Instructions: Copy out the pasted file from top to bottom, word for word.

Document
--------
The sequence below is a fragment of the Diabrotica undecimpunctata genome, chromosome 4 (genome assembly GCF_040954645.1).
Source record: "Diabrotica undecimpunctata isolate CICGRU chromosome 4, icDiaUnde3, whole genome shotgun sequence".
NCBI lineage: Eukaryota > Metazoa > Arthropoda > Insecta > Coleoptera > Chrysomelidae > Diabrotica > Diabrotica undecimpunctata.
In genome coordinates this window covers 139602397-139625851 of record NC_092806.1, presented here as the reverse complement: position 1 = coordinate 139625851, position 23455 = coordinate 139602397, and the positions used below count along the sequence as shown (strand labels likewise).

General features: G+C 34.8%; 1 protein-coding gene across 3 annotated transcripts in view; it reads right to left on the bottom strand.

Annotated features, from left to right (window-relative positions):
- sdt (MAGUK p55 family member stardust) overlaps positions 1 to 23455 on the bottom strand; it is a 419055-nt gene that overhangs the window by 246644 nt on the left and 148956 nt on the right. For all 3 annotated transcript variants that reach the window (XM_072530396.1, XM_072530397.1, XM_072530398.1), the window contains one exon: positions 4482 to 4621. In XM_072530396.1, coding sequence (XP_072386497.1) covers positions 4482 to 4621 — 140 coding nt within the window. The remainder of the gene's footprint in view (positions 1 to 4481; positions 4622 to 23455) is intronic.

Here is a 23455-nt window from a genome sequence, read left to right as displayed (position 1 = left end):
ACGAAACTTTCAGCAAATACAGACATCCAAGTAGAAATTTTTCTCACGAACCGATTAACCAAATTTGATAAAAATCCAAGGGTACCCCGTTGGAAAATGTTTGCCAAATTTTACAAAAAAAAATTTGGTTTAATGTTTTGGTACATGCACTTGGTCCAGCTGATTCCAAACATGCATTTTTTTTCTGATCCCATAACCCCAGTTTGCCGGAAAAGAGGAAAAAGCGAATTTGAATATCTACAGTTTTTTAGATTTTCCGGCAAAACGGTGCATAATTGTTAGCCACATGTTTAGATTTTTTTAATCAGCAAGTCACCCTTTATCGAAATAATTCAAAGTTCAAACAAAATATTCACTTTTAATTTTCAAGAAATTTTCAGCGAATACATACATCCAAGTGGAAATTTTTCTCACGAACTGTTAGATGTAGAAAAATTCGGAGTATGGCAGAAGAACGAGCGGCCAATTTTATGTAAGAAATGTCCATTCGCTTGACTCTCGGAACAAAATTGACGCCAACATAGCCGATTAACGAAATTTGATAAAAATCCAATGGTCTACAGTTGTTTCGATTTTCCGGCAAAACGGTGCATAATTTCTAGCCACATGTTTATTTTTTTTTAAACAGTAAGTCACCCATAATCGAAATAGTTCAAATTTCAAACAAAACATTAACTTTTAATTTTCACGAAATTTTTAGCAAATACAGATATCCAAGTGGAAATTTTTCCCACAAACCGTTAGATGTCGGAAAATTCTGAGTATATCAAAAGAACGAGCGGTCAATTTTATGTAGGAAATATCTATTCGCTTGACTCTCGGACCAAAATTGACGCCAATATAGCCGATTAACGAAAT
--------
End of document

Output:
The sequence below is a fragment of the Diabrotica undecimpunctata genome, chromosome 4 (genome assembly GCF_040954645.1).
Source record: "Diabrotica undecimpunctata isolate CICGRU chromosome 4, icDiaUnde3, whole genome shotgun sequence".
NCBI lineage: Eukaryota > Metazoa > Arthropoda > Insecta > Coleoptera > Chrysomelidae > Diabrotica > Diabrotica undecimpunctata.
In genome coordinates this window covers 139602397-139625851 of record NC_092806.1, presented here as the reverse complement: position 1 = coordinate 139625851, position 23455 = coordinate 139602397, and the positions used below count along the sequence as shown (strand labels likewise).

General features: G+C 34.8%; 1 protein-coding gene across 3 annotated transcripts in view; it reads right to left on the bottom strand.

Annotated features, from left to right (window-relative positions):
- sdt (MAGUK p55 family member stardust) overlaps positions 1 to 23455 on the bottom strand; it is a 419055-nt gene that overhangs the window by 246644 nt on the left and 148956 nt on the right. For all 3 annotated transcript variants that reach the window (XM_072530396.1, XM_072530397.1, XM_072530398.1), the window contains one exon: positions 4482 to 4621. In XM_072530396.1, coding sequence (XP_072386497.1) covers positions 4482 to 4621 — 140 coding nt within the window. The remainder of the gene's footprint in view (positions 1 to 4481; positions 4622 to 23455) is intronic.

Here is a 23455-nt window from a genome sequence, read left to right as displayed (position 1 = left end):
ACGAAACTTTCAGCAAATACAGACATCCAAGTAGAAATTTTTCTCACGAACCGATTAACCAAATTTGATAAAAATCCAAGGGTACCCCGTTGGAAAATGTTTGCCAAATTTTACAAAAAAAAATTTGGTTTAATGTTTTGGTACATGCACTTGGTCCAGCTGATTCCAAACATGCATTTTTTTTCTGATCCCATAACCCCAGTTTGCCGGAAAAGAGGAAAAAGCGAATTTGAATATCTACAGTTTTTTAGATTTTCCGGCAAAACGGTGCATAATTGTTAGCCACATGTTTAGATTTTTTTAATCAGCAAGTCACCCTTTATCGAAATAATTCAAAGTTCAAACAAAATATTCACTTTTAATTTTCAAGAAATTTTCAGCGAATACATACATCCAAGTGGAAATTTTTCTCACGAACTGTTAGATGTAGAAAAATTCGGAGTATGGCAGAAGAACGAGCGGCCAATTTTATGTAAGAAATGTCCATTCGCTTGACTCTCGGAACAAAATTGACGCCAACATAGCCGATTAACGAAATTTGATAAAAATCCAATGGTCTACAGTTGTTTCGATTTTCCGGCAAAACGGTGCATAATTTCTAGCCACATGTTTATTTTTTTTTAAACAGTAAGTCACCCATAATCGAAATAGTTCAAATTTCAAACAAAACATTAACTTTTAATTTTCACGAAATTTTTAGCAAATACAGATATCCAAGTGGAAATTTTTCCCACAAACCGTTAGATGTCGGAAAATTCTGAGTATATCAAAAGAACGAGCGGTCAATTTTATGTAGGAAATATCTATTCGCTTGACTCTCGGACCAAAATTGACGCCAATATAGCCGATTAACGAAAT